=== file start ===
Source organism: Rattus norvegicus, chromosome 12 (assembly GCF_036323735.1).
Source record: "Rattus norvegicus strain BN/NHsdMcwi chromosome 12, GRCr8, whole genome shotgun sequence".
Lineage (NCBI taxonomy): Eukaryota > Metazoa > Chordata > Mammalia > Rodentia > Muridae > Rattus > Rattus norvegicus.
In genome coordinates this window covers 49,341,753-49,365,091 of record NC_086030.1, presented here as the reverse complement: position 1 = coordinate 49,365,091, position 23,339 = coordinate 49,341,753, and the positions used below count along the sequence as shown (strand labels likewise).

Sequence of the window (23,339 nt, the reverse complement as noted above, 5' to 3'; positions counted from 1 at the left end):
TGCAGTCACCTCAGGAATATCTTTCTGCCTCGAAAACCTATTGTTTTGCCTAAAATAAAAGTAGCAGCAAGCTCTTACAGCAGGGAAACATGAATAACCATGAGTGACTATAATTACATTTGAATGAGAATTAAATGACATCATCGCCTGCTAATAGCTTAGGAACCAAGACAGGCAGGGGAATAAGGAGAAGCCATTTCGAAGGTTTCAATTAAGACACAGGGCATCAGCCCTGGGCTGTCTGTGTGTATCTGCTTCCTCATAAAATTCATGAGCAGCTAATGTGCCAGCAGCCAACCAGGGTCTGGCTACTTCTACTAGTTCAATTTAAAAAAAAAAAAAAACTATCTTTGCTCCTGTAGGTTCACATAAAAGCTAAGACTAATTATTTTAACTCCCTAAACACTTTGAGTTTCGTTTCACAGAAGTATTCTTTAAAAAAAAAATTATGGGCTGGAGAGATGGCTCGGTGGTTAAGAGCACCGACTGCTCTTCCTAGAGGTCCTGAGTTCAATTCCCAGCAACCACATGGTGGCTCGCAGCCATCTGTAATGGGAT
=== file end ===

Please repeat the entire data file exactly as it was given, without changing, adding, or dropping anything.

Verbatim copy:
Source organism: Rattus norvegicus, chromosome 12 (assembly GCF_036323735.1).
Source record: "Rattus norvegicus strain BN/NHsdMcwi chromosome 12, GRCr8, whole genome shotgun sequence".
Lineage (NCBI taxonomy): Eukaryota > Metazoa > Chordata > Mammalia > Rodentia > Muridae > Rattus > Rattus norvegicus.
In genome coordinates this window covers 49,341,753-49,365,091 of record NC_086030.1, presented here as the reverse complement: position 1 = coordinate 49,365,091, position 23,339 = coordinate 49,341,753, and the positions used below count along the sequence as shown (strand labels likewise).

Sequence of the window (23,339 nt, the reverse complement as noted above, 5' to 3'; positions counted from 1 at the left end):
TGCAGTCACCTCAGGAATATCTTTCTGCCTCGAAAACCTATTGTTTTGCCTAAAATAAAAGTAGCAGCAAGCTCTTACAGCAGGGAAACATGAATAACCATGAGTGACTATAATTACATTTGAATGAGAATTAAATGACATCATCGCCTGCTAATAGCTTAGGAACCAAGACAGGCAGGGGAATAAGGAGAAGCCATTTCGAAGGTTTCAATTAAGACACAGGGCATCAGCCCTGGGCTGTCTGTGTGTATCTGCTTCCTCATAAAATTCATGAGCAGCTAATGTGCCAGCAGCCAACCAGGGTCTGGCTACTTCTACTAGTTCAATTTAAAAAAAAAAAAAAACTATCTTTGCTCCTGTAGGTTCACATAAAAGCTAAGACTAATTATTTTAACTCCCTAAACACTTTGAGTTTCGTTTCACAGAAGTATTCTTTAAAAAAAAAATTATGGGCTGGAGAGATGGCTCGGTGGTTAAGAGCACCGACTGCTCTTCCTAGAGGTCCTGAGTTCAATTCCCAGCAACCACATGGTGGCTCGCAGCCATCTGTAATGGGAT